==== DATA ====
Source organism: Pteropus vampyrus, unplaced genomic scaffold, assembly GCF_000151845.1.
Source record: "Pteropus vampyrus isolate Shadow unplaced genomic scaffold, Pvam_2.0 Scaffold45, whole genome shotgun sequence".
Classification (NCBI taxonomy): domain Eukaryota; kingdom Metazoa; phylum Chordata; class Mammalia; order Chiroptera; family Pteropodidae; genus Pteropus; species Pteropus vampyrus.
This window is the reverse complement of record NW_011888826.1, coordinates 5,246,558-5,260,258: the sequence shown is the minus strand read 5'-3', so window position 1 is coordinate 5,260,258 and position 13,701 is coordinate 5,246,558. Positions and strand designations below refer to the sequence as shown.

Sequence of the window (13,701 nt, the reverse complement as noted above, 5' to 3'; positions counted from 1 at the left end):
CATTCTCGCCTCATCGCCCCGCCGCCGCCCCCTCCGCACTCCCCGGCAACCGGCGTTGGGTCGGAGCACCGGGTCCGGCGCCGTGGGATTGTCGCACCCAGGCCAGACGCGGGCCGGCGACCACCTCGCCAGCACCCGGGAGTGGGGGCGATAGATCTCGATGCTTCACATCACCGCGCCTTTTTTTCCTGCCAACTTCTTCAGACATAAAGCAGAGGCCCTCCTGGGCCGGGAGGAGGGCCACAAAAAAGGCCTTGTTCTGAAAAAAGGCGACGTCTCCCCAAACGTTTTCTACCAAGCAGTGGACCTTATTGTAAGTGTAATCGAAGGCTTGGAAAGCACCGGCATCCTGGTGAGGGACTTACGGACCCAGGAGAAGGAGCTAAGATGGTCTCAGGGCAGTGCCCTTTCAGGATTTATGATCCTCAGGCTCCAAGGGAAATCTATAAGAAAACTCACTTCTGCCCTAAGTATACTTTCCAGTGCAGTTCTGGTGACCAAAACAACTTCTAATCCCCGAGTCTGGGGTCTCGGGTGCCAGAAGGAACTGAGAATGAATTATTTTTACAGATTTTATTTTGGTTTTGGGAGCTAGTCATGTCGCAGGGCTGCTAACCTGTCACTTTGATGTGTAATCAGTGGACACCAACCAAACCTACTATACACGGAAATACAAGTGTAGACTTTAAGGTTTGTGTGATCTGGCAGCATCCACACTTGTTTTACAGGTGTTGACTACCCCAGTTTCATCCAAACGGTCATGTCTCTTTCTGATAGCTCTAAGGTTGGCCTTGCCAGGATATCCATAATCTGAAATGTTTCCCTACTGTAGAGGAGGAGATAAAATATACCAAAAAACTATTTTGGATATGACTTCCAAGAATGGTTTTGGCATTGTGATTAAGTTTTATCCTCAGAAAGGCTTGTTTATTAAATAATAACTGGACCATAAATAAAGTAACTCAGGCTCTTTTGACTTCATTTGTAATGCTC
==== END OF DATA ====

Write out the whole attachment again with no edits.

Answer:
Source organism: Pteropus vampyrus, unplaced genomic scaffold, assembly GCF_000151845.1.
Source record: "Pteropus vampyrus isolate Shadow unplaced genomic scaffold, Pvam_2.0 Scaffold45, whole genome shotgun sequence".
Classification (NCBI taxonomy): domain Eukaryota; kingdom Metazoa; phylum Chordata; class Mammalia; order Chiroptera; family Pteropodidae; genus Pteropus; species Pteropus vampyrus.
This window is the reverse complement of record NW_011888826.1, coordinates 5,246,558-5,260,258: the sequence shown is the minus strand read 5'-3', so window position 1 is coordinate 5,260,258 and position 13,701 is coordinate 5,246,558. Positions and strand designations below refer to the sequence as shown.

Sequence of the window (13,701 nt, the reverse complement as noted above, 5' to 3'; positions counted from 1 at the left end):
CATTCTCGCCTCATCGCCCCGCCGCCGCCCCCTCCGCACTCCCCGGCAACCGGCGTTGGGTCGGAGCACCGGGTCCGGCGCCGTGGGATTGTCGCACCCAGGCCAGACGCGGGCCGGCGACCACCTCGCCAGCACCCGGGAGTGGGGGCGATAGATCTCGATGCTTCACATCACCGCGCCTTTTTTTCCTGCCAACTTCTTCAGACATAAAGCAGAGGCCCTCCTGGGCCGGGAGGAGGGCCACAAAAAAGGCCTTGTTCTGAAAAAAGGCGACGTCTCCCCAAACGTTTTCTACCAAGCAGTGGACCTTATTGTAAGTGTAATCGAAGGCTTGGAAAGCACCGGCATCCTGGTGAGGGACTTACGGACCCAGGAGAAGGAGCTAAGATGGTCTCAGGGCAGTGCCCTTTCAGGATTTATGATCCTCAGGCTCCAAGGGAAATCTATAAGAAAACTCACTTCTGCCCTAAGTATACTTTCCAGTGCAGTTCTGGTGACCAAAACAACTTCTAATCCCCGAGTCTGGGGTCTCGGGTGCCAGAAGGAACTGAGAATGAATTATTTTTACAGATTTTATTTTGGTTTTGGGAGCTAGTCATGTCGCAGGGCTGCTAACCTGTCACTTTGATGTGTAATCAGTGGACACCAACCAAACCTACTATACACGGAAATACAAGTGTAGACTTTAAGGTTTGTGTGATCTGGCAGCATCCACACTTGTTTTACAGGTGTTGACTACCCCAGTTTCATCCAAACGGTCATGTCTCTTTCTGATAGCTCTAAGGTTGGCCTTGCCAGGATATCCATAATCTGAAATGTTTCCCTACTGTAGAGGAGGAGATAAAATATACCAAAAAACTATTTTGGATATGACTTCCAAGAATGGTTTTGGCATTGTGATTAAGTTTTATCCTCAGAAAGGCTTGTTTATTAAATAATAACTGGACCATAAATAAAGTAACTCAGGCTCTTTTGACTTCATTTGTAATGCTC